You may think the constantly changing landscape of the teen drama unfolding in your home week by week is enough to send you running for a 5-year spa retreat, but I went from being a single welfare mom stressed about the basics of finding food and shelter for me and my son when he was 5 to being a government employee with a healthy salary and Masters degree, all while nurturing a warm and supportive relationship with The Boy (who is now a super-together 18-year old).

I started to consciously prepare for the teenage years when my son was tiny. All my life I had listened to adults left and right speak with disdain and despair about teenagers, so I knew that despite my difficulties with a toddler things were probably going to get much worse for me as a parent the older my kid got. This was discouraging and frankly, kind of terrifying. Especially having a son. Everybody knows that teenage boys are supposedly the most annoying, aloof, and angry human creatures on the planet. I figured I had some time to get ready so I started to prepare.

Unfortunately, as The Boy neared school age our living situation became extremely challenging. The summer before he started kindergarten we were couch surfing with different friends because I couldn’t find a place to live. I was on welfare and looking for a job. I had no phone, and no family for hundreds of kilometres. At that time I didn’t have a degree or any special credentials. We have all heard tragic tales about how children who grow up in poverty blow up in their teen years and drop out of high school, suffer with low self-esteem, turn to substance use, and get involved with the criminal activity; but I refused to let this be our story.

Luckily I was able to stick to the long-range plan I started developing when The Boy was just a baby. The evolving plan eventually involved things like volunteering with teenagers, attending monthly women’s groups, and reading about educational reform. I was also part of a group of people that met regularly to discuss our own teenage years.

One month before kindergarten started I began volunteering at a recreation centre to help with sports and activity programs for pre-schoolers, This was on the advice of a friend who knew that I was amazing with kids. After 2 weeks of volunteering the recreation centre offered me a job! The first week of September, just as kindergarten started we were able to move into a small basement suite I found out about through a former neighbour. And things began to look a little rosy. I struggled to make rent some months but I could always put food on the table (even if I did use the food bank one time). But I never took my eyes off the prize: I wanted a close and supportive relationship with my son through his entire childhood to prepare him for life as an adult.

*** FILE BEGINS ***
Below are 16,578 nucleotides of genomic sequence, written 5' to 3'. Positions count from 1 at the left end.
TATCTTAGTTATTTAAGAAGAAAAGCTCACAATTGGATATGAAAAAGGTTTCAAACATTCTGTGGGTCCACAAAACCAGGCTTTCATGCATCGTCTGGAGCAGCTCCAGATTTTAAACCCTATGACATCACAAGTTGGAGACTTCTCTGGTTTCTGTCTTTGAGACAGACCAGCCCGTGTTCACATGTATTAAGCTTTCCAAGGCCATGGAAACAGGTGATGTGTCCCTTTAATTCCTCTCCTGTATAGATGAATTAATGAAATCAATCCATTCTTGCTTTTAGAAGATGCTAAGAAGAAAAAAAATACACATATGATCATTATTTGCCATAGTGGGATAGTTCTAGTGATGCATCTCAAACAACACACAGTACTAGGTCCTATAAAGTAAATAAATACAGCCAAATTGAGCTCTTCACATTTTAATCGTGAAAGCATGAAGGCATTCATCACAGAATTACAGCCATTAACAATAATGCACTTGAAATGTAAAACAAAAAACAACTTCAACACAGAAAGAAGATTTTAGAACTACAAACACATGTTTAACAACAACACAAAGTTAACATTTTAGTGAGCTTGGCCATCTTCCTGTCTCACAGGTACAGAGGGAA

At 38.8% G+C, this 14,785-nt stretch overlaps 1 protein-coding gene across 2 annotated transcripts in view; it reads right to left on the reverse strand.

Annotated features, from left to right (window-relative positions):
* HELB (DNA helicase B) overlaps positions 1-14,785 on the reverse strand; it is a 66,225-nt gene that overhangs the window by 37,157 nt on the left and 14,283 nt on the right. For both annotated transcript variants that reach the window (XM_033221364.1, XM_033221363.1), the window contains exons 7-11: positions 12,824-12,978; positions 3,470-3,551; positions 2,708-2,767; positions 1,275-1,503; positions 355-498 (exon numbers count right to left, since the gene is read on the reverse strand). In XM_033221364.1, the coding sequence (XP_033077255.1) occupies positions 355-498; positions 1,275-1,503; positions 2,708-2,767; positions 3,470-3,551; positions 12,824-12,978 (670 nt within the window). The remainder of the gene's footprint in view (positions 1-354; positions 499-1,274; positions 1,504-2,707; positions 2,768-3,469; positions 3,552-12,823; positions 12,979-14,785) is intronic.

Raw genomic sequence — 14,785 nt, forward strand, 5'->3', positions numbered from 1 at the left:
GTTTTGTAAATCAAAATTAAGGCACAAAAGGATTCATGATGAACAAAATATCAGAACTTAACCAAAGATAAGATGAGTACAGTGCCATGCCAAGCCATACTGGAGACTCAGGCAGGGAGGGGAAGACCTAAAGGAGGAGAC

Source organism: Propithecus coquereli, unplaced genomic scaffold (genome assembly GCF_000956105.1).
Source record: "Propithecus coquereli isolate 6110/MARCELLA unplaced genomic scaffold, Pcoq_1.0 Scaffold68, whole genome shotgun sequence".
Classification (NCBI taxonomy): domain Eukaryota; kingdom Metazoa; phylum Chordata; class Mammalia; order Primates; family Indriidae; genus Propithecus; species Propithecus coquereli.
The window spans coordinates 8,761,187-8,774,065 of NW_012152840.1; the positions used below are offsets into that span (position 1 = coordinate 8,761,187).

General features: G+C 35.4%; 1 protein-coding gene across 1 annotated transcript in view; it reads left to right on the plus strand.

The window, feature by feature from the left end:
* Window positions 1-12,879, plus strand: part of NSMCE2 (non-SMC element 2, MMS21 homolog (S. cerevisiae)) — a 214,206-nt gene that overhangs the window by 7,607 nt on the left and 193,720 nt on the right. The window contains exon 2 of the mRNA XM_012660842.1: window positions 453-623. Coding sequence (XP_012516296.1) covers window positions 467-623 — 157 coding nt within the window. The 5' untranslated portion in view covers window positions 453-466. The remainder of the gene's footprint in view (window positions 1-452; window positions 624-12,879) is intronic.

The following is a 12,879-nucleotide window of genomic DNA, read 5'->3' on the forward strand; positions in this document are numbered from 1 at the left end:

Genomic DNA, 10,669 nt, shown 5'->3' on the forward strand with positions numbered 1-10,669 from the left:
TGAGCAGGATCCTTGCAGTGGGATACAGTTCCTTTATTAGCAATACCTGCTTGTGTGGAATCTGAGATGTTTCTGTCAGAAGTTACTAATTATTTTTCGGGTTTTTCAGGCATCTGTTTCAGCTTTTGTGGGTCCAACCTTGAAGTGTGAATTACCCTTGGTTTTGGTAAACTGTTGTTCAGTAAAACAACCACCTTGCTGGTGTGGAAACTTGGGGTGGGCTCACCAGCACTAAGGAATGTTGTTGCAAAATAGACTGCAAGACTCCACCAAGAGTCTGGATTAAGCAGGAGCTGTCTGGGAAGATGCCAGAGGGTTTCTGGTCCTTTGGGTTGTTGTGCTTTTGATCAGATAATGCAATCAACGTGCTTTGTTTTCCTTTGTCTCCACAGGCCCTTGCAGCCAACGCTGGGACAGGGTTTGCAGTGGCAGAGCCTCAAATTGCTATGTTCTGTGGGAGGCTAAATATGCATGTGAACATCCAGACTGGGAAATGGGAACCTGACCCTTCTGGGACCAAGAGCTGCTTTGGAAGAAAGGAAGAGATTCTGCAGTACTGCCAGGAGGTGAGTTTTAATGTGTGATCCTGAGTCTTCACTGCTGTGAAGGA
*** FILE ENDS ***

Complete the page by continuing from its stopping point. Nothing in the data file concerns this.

But here’s what surprised me. I ended up working at the recreation centre for 7 years, with children from newborn to 18 and their parents in a huge variety of programs and activities. The recreation centre was in a higher income neighbourhood and almost all the parents who participated in my programs owned houses, owned vehicles, were married, went on regular vacations to Hawaii or Mexico, and yet they couldn’t seem to meet the needs of their children. These parents looked on the outside like they had their whole act together, yet their connection with their kids was weak and the quality of their parenting was for the most part what I could call mediocre.

My life was far from easy, but it was pared down to the very basics: put food on the table, pay the rent, and meet my son’s needs for loving attention, active play, interesting stimulation, and emotional safety. I was not preoccupied with things like maintaining a car (we rode the bus), making financial decisions (I had no money), doing yard work or home renovations (I rented), planning holidays, or shopping (no money to spend), or even keeping up with favourite TV shows (we had no TV).

We spent our time:

  • playing with the neighbourhood kids on the street
  • visiting the beach
  • going to the playground
  • attending free programs at the library
  • taking advantage of the $1 swim at the pool on Tuesdays
  • reading a lot of books
  • running around the forest
  • picking berries along the creek

I knew that science is certain about connection being the number one protective factor for children; it isn’t anything to do with having a master bedroom with an ensuite or an SUV. Those things can be serious distractions from the essential work of parenting! My mandatory to-do list each day consisted of:

  • keep The Boy’s long-term development and his needs in mind constantly
  • tackle present-day crises
  • strategize about tomorrow’s possible crises

I didn’t get to where I am today alone. Far from it! I was lucky to have many, many loving friends and family members along the way. As I figured my sh*t out, supportive people and exciting opportunities kept showing up. And I was courageous enough to grab on tight and run after my dreams.